"If the war does not significantly change the world's political map, the U.S. will not achieve its aim/ There is value in being clear on the order of magnitude of the necessary change. The USG [U.S. Government] should envision a goal along these lines: New regimes in Afghanistan and another key State (or two) that supports terrorism (To strengthen political and military efforts to change policies elsewhere)."
Document 14 – Working Paper
The Office of the Secretary of Defense, Working Paper, "Thoughts on the ‘Campaign' Against Terrorism" October 2, 2001, Secret, 1 p.
Arguing that Afghanistan is "part of the much broader problem of terrorist networks and nations that harbor terrorists across the globe," this paper discusses multiple aspects of emerging U.S. operations in the war on terror, including developing greater intelligence capabilities, the use of direct action, military capabilities, humanitarian aid and "working with Muslims worldwide to demonstrate the truth that the problem is terrorism – not a religion or group of people."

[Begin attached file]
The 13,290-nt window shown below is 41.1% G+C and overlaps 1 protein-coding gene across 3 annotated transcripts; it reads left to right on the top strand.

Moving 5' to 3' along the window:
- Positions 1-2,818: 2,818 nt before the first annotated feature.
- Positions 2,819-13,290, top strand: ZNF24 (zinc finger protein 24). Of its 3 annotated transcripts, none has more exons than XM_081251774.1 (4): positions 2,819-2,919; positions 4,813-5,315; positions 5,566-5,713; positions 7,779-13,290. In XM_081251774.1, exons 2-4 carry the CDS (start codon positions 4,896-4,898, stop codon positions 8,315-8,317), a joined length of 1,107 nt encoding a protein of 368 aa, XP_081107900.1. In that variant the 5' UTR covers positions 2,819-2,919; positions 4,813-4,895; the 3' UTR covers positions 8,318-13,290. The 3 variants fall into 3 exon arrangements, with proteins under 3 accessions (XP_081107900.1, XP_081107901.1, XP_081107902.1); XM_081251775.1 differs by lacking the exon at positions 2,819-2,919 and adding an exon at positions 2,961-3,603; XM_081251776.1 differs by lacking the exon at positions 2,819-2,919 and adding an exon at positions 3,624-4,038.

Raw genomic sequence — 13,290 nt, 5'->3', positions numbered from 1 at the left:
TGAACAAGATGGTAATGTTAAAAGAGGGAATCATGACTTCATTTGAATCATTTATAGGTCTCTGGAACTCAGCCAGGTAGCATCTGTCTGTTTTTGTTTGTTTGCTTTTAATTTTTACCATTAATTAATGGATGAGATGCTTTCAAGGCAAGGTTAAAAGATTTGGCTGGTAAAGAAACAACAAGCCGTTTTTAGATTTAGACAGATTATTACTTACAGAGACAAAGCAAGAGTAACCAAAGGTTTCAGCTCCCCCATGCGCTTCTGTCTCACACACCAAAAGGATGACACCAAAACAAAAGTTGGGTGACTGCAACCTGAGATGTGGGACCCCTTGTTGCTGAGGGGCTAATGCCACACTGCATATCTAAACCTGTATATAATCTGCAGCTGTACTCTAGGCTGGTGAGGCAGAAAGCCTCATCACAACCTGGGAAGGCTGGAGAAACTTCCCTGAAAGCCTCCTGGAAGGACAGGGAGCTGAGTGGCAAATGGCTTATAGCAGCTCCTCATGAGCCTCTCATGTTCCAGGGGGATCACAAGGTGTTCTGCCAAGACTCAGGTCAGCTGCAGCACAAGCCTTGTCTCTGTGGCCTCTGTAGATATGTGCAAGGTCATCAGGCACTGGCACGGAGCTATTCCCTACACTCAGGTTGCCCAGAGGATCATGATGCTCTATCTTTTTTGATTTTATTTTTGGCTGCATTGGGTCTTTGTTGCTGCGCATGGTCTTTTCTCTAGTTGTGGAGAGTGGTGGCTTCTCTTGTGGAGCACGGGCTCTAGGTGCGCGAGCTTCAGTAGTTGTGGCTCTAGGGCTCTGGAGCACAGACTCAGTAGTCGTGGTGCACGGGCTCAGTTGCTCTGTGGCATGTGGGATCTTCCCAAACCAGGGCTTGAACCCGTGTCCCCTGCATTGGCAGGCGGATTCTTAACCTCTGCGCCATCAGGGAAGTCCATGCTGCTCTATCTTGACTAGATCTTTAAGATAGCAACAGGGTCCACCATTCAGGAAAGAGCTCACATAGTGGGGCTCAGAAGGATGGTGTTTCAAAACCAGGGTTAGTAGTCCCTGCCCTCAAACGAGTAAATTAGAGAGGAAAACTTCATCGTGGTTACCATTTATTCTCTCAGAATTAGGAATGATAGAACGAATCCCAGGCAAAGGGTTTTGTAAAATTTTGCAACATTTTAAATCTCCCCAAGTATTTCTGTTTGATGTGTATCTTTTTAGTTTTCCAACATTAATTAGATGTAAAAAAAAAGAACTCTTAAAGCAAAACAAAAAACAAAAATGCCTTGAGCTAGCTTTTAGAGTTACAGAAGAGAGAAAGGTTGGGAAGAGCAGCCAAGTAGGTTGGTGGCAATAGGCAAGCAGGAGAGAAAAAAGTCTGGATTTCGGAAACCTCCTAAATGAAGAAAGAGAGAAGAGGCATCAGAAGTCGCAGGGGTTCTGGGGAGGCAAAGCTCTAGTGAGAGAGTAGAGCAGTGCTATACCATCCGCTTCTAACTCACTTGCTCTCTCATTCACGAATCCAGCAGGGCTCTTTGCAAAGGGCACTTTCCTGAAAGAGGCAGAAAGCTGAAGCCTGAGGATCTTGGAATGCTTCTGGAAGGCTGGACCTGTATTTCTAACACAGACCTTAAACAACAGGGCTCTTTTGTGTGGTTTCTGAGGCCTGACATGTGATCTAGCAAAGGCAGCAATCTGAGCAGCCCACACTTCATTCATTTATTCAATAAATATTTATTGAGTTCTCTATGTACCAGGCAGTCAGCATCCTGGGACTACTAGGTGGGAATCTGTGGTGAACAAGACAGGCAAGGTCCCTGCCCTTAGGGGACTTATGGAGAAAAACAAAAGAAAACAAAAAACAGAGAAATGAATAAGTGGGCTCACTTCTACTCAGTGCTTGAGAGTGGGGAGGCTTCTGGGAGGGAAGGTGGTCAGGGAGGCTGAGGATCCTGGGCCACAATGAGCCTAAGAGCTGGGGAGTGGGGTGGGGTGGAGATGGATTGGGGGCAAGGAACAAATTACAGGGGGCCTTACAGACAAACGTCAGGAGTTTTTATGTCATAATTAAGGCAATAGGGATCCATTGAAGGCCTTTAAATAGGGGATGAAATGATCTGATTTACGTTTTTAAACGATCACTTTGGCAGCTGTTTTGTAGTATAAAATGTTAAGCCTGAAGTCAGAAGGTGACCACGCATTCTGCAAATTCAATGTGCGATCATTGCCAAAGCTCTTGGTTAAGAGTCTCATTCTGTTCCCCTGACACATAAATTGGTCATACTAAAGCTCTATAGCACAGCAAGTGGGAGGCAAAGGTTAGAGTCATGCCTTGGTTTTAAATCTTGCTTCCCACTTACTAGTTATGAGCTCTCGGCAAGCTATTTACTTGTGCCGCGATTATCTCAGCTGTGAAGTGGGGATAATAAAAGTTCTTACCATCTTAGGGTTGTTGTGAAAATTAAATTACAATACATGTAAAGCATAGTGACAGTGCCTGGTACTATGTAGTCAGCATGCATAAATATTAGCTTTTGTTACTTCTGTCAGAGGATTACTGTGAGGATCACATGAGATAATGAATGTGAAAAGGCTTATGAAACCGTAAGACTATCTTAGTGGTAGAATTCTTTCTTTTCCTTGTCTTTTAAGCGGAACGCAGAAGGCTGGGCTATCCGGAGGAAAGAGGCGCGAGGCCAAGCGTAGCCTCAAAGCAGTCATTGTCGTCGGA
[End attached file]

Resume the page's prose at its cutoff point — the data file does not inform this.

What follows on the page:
Document 15 – Memorandum
The Office of the Secretary of Defense, Memorandum, "Strategic Guidance for the Campaign Against Terrorism, October 3, 2001, Top Secret, 16 pp.
A expansive document designed to "provide strategic guidance to the Department of Defense for the development of campaign plans," this memo specifies the perceived threats, objectives, means, strategic concepts and campaign elements guiding the nascent war on terror. Threats identified include terrorist organizations, states harboring such organizations (including the "Taliban [and] Iraq Baathist Party"), non-state actors that support terrorist organizations and the capacity of "terrorist organizations or their state supporters to acquire, manufacture or use chemical, biological, radiological or nuclear weapons or the means to deliver them."
Strategic objectives include preventing further attacks against the U.S. and deterring aggression, as well as the somewhat contradictory goals of "encouraging populations dominated by terrorist organizations or their supporters to overthrow that domination," and "prevent[ing] or control[ing] the spreading or escalation of conflict."
Document 16 – State 175415
U.S. Department of State, Cable, "Message to Taliban," October 7, 2001, Secret/Nodis/Eyes Only, 2 pp.